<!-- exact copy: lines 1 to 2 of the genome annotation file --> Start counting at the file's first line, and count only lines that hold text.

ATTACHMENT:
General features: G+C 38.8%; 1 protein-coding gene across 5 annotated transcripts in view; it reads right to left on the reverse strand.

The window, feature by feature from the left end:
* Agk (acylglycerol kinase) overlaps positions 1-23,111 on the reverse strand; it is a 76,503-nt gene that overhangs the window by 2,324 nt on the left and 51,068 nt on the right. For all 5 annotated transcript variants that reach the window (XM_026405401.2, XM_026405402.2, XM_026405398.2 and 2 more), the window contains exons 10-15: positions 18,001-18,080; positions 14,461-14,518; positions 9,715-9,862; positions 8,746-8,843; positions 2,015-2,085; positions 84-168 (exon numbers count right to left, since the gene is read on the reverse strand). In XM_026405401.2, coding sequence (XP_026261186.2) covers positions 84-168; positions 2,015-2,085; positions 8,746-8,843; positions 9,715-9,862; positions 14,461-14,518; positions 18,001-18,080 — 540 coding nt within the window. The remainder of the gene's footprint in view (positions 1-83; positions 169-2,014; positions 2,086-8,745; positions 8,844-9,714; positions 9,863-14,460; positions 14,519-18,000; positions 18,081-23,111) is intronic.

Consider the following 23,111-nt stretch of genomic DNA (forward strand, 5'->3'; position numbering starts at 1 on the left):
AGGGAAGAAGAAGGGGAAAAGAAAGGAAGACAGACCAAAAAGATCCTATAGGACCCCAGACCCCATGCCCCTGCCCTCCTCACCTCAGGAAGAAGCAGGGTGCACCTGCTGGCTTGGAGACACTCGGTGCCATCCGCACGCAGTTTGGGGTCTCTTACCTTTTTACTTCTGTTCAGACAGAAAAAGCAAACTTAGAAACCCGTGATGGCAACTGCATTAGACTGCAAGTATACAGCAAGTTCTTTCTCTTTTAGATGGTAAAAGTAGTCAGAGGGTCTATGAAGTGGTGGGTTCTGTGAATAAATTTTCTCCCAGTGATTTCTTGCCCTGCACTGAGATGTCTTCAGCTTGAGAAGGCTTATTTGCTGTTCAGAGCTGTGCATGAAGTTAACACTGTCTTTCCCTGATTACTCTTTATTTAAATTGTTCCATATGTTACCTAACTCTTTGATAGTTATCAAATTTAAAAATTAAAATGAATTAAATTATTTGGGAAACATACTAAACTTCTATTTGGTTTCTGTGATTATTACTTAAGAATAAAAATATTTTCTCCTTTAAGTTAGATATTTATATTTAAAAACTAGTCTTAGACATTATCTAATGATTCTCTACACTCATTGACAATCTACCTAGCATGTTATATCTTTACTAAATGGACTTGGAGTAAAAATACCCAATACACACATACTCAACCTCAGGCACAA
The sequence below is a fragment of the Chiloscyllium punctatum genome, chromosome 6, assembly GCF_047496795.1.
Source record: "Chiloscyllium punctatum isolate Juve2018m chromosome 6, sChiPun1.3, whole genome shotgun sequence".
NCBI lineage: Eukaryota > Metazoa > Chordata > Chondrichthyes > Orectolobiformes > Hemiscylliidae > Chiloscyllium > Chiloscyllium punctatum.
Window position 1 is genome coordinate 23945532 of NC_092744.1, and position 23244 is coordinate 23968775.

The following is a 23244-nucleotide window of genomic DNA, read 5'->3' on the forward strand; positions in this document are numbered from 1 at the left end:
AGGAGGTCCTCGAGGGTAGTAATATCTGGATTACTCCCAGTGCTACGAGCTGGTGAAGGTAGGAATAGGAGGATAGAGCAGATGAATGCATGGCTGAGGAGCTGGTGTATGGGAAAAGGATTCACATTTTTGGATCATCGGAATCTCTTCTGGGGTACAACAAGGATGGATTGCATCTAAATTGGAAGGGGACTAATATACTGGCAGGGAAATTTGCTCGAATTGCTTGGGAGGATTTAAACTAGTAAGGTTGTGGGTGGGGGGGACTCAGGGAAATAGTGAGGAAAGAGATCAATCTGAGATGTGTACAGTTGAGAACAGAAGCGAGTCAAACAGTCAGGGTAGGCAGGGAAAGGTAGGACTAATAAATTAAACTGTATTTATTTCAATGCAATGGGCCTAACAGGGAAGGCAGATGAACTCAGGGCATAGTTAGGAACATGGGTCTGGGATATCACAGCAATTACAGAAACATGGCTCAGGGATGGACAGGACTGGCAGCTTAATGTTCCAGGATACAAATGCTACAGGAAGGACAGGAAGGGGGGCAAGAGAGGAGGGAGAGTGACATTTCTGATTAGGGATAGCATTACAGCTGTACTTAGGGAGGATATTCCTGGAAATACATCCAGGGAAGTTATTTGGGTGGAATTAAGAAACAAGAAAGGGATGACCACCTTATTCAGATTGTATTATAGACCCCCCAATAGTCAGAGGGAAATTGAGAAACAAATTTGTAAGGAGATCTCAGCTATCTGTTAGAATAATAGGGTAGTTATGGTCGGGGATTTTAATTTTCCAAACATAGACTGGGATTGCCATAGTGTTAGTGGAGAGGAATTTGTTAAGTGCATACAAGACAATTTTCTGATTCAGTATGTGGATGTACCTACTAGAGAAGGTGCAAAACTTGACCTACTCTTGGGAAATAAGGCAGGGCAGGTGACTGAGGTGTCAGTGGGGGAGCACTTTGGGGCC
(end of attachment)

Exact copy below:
General features: G+C 38.8%; 1 protein-coding gene across 5 annotated transcripts in view; it reads right to left on the reverse strand.

The window, feature by feature from the left end: